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Leader: The chaos and mendacity of Trump’s White House

That General Flynn was the first of the president’s men to fall should perhaps not have caused surprise.

In his inauguration speech on 20 January, Donald Trump used the phrase “American carnage” to ­describe the state of the US under Barack Obama. The description was correct, but President Trump had the timing wrong – for the carnage was still to come. Just a few weeks into his presidency, the real-estate billionaire and reality-TV star has become embroiled in more controversy and scandals than Mr Obama experienced in eight years. His ban on citizens from seven Muslim-majority countries entering the US caused chaos at airports both at home and abroad and damaged America’s global standing. It was a false claim that the executive order, since suspended by the courts, would make the US safer. By alienating and stigmatising Muslims, it may well do the opposite.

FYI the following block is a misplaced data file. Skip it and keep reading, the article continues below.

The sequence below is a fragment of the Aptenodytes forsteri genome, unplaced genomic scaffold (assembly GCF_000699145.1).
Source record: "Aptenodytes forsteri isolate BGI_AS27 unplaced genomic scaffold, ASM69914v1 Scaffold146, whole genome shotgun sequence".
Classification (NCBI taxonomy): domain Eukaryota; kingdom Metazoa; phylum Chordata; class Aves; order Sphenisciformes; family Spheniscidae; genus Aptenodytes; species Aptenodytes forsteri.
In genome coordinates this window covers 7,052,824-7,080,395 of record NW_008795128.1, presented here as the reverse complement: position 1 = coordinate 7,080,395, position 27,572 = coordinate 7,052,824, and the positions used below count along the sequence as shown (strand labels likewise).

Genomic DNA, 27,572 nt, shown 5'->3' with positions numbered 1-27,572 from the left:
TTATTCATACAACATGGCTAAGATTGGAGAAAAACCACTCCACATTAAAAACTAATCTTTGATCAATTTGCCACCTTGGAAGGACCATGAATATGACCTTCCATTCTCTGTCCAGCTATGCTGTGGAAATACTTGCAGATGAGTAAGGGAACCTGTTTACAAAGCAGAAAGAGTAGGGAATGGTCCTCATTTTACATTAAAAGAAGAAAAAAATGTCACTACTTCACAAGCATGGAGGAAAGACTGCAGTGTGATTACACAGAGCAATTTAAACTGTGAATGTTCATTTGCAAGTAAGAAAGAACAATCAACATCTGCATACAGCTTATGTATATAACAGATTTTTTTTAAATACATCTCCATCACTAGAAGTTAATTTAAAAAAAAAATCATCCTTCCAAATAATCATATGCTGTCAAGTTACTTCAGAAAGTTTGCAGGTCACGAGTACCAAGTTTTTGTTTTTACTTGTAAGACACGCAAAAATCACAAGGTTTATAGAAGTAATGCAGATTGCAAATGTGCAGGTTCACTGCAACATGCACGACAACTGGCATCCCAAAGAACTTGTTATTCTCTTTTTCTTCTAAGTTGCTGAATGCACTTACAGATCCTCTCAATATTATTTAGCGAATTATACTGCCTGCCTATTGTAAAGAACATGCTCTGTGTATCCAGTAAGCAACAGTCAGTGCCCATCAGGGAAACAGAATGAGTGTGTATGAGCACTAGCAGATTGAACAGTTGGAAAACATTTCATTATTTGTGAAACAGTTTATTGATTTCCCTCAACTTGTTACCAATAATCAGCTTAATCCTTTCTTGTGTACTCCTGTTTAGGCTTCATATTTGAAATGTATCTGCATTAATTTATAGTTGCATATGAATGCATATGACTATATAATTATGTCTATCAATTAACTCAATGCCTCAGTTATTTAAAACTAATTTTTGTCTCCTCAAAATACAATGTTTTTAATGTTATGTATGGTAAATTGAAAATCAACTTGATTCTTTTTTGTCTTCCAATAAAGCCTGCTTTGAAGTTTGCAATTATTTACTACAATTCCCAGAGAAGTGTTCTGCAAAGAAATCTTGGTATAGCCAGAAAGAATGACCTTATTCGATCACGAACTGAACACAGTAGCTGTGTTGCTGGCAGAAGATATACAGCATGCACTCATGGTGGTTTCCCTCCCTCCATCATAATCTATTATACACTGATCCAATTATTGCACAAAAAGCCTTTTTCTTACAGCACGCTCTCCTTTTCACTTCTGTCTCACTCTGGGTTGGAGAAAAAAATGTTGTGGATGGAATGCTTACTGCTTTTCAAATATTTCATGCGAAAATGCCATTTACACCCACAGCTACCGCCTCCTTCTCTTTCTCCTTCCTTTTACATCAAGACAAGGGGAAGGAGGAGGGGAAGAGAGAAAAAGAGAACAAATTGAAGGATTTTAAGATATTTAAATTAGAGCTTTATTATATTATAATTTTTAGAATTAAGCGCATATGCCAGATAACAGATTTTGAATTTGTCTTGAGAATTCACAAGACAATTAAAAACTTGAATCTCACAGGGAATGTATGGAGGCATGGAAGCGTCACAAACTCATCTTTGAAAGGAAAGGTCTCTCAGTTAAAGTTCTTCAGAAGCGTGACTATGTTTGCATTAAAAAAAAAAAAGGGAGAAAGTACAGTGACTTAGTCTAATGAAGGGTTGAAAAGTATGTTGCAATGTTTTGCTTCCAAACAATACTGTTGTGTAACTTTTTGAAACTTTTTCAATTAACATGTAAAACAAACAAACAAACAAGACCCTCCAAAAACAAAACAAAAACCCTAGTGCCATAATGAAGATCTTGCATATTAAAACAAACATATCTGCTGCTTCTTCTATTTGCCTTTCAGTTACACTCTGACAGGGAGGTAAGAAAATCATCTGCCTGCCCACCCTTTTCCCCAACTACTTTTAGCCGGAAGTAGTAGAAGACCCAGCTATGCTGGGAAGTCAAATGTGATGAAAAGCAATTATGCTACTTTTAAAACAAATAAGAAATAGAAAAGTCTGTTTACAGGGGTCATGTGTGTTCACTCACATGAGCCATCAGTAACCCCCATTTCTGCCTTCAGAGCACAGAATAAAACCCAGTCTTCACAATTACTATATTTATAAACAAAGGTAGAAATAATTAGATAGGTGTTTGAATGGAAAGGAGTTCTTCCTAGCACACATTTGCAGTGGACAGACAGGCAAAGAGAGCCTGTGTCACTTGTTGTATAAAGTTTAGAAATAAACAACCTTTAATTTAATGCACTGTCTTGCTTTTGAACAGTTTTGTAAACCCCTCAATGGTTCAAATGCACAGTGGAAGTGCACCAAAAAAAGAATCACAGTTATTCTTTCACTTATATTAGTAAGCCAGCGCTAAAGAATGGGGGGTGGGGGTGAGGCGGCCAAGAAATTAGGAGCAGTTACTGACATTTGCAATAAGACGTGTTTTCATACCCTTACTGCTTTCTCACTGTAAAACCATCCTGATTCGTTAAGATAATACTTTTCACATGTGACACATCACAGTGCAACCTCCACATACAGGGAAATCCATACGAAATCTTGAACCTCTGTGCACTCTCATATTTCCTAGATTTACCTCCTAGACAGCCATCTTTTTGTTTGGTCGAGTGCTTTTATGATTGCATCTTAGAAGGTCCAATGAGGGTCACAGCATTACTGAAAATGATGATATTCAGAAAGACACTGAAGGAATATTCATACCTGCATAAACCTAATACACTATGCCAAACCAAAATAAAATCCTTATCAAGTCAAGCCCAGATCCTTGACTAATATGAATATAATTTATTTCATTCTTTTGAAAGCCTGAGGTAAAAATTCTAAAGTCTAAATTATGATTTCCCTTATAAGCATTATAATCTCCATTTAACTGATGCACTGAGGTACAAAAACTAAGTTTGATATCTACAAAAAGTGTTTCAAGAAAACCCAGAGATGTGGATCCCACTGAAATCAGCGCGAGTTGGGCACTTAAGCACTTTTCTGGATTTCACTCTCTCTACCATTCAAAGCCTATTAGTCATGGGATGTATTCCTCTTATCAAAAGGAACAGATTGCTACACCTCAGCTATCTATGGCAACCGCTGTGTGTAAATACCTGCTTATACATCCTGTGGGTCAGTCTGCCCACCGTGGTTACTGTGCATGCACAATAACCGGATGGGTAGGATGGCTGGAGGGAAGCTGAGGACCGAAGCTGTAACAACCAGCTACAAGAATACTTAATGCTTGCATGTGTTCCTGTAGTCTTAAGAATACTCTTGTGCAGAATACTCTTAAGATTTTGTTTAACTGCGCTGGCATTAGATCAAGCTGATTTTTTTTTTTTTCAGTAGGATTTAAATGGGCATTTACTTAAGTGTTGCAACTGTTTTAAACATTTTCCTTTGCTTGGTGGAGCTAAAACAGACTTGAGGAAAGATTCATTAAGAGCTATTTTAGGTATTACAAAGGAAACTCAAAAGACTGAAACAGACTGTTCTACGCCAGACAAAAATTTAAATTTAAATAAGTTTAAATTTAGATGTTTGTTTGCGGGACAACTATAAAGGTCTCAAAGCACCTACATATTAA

The decision to pursue the policy so recklessly and hastily demonstrates Mr Trump’s appalling judgement and dubious temperament. It also shows the malign anti-Islamic influence of those closest to him, in particular his chief strategist, Steve Bannon, his senior adviser Stephen Miller, and Michael Flynn, the retired general who on 13 February resigned as ­national security adviser after only 24 days in the job.